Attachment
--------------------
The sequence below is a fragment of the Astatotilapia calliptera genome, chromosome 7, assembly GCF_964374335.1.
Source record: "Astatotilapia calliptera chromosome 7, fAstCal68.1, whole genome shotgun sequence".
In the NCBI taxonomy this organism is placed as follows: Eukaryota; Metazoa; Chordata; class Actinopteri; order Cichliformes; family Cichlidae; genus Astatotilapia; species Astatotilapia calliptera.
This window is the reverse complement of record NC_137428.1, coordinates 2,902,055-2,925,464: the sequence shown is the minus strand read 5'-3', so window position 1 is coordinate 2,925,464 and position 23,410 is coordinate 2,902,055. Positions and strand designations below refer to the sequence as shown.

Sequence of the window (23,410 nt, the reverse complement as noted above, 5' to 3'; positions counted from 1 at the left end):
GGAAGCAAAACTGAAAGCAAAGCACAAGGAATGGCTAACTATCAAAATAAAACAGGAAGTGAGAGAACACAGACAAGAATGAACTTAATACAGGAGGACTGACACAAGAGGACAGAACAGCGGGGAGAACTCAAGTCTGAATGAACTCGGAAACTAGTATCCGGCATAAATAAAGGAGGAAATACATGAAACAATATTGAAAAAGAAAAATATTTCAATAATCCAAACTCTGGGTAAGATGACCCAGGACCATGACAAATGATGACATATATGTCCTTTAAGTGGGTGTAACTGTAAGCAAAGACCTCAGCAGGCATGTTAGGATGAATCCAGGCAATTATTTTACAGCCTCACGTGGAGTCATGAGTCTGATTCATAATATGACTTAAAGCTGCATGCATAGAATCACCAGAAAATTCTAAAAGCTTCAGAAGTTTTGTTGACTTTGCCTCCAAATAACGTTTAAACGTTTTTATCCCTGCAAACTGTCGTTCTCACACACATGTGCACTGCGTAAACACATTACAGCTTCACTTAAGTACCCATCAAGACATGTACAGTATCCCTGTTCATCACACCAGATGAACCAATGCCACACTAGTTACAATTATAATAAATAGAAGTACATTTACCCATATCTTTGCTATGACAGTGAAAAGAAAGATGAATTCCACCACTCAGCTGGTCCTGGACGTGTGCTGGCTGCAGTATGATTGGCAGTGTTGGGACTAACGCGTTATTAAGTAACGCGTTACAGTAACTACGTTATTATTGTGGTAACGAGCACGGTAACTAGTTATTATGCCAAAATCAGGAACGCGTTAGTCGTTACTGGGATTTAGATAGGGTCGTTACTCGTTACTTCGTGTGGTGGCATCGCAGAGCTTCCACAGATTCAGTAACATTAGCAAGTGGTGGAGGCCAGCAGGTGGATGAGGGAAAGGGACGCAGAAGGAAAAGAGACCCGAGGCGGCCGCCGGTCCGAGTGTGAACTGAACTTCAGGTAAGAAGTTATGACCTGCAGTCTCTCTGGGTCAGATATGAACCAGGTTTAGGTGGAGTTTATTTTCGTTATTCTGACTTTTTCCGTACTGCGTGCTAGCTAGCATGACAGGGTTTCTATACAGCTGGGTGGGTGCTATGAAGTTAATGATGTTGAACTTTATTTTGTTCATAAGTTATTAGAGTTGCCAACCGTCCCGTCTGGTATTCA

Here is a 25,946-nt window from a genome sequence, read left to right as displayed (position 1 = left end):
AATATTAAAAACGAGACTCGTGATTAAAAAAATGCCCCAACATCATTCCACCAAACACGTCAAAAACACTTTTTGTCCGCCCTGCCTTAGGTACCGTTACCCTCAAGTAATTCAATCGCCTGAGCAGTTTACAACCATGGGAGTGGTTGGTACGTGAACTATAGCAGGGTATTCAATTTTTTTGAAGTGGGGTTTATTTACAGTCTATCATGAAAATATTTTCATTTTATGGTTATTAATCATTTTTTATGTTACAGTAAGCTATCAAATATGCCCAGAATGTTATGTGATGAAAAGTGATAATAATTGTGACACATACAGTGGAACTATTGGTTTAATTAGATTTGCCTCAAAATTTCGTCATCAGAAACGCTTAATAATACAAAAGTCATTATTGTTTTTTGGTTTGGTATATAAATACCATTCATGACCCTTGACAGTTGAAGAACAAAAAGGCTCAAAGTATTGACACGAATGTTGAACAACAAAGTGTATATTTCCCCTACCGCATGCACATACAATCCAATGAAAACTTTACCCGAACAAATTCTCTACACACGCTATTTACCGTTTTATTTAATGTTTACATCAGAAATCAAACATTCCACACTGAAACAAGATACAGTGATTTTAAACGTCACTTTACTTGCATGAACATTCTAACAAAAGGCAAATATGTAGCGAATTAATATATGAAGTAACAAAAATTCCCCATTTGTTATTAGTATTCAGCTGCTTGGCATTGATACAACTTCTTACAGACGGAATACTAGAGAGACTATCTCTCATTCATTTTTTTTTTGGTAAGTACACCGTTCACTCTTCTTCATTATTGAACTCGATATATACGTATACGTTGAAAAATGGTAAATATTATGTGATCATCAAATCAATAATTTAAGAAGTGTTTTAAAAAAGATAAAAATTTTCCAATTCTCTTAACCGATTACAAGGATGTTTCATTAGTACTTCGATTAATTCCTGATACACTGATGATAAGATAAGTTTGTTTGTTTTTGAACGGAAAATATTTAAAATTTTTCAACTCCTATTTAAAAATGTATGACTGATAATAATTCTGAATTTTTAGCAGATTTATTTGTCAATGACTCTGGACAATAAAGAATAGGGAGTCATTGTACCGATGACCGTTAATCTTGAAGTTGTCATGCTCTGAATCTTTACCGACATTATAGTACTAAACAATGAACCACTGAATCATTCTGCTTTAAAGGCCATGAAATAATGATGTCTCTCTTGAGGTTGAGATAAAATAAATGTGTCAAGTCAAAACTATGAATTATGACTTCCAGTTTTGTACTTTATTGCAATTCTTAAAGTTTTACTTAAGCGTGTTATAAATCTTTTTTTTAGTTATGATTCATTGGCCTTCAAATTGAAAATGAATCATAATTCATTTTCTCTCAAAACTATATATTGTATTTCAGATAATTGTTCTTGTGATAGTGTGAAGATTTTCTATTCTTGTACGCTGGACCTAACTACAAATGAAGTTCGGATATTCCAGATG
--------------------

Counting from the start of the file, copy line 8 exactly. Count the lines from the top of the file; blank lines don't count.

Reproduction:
AATATTAAAAACGAGACTCGTGATTAAAAAAATGCCCCAACATCATTCCACCAAACACGTCAAAAACACTTTTTGTCCGCCCTGCCTTAGGTACCGTTACCCTCAAGTAATTCAATCGCCTGAGCAGTTTACAACCATGGGAGTGGTTGGTACGTGAACTATAGCAGGGTATTCAATTTTTTTGAAGTGGGGTTTATTTACAGTCTATCATGAAAATATTTTCATTTTATGGTTATTAATCATTTTTTATGTTACAGTAAGCTATCAAATATGCCCAGAATGTTATGTGATGAAAAGTGATAATAATTGTGACACATACAGTGGAACTATTGGTTTAATTAGATTTGCCTCAAAATTTCGTCATCAGAAACGCTTAATAATACAAAAGTCATTATTGTTTTTTGGTTTGGTATATAAATACCATTCATGACCCTTGACAGTTGAAGAACAAAAAGGCTCAAAGTATTGACACGAATGTTGAACAACAAAGTGTATATTTCCCCTACCGCATGCACATACAATCCAATGAAAACTTTACCCGAACAAATTCTCTACACACGCTATTTACCGTTTTATTTAATGTTTACATCAGAAATCAAACATTCCACACTGAAACAAGATACAGTGATTTTAAACGTCACTTTACTTGCATGAACATTCTAACAAAAGGCAAATATGTAGCGAATTAATATATGAAGTAACAAAAATTCCCCATTTGTTATTAGTATTCAGCTGCTTGGCATTGATACAACTTCTTACAGACGGAATACTAGAGAGACTATCTCTCATTCATTTTTTTTTTGGTAAGTACACCGTTCACTCTTCTTCATTATTGAACTCGATATATACGTATACGTTGAAAAATGGTAAATATTATGTGATCATCAAATCAATAATTTAAGAAGTGTTTTAAAAAAGATAAAAATTTTCCAATTCTCTTAACCGATTACAAGGATGTTTCATTAGTACTTCGATTAATTCCTGATACACTGATGATAAGATAAGTTTGTTTGTTTTTGAACGGAAAATATTTAAAATTTTTCAACTCCTATTTAAAAATGTATGACTGATAATAATTCTGAATTTTTAGCAGATTTATTTGTCAATGACTCTGGACAATAAAGAATAGGGAGTCATTGTACCGATGACCGTTAATCTTGAAGTTGTCATGCTCTGAATCTTTACCGACATTATAGTACTAAACAATGAACCACTGAATCATTCTGCTTTAAAGGCCATGAAATAATGATGTCTCTCTTGAGGTTGAGATAAAATAAATGTGTCAAGTCAAAACTATGAATTATGACTTCCAGTTTTGTACTTTATTGCAATTCTTAAAGTTTTACTTAAGCGTGTTATAAATCTTTTTTTTAGTTATGATTCATTGGCCTTCAAATTGAAAATGAATCATAATTCATTTTCTCTCAAAACTATATATTGTATTTCAGATAATTGTTCTTGTGATAGTGTGAAGATTTTCTATTCTTGTACGCTGGACCTAACTACAAATGAAGTTCGGATATTCCAGATG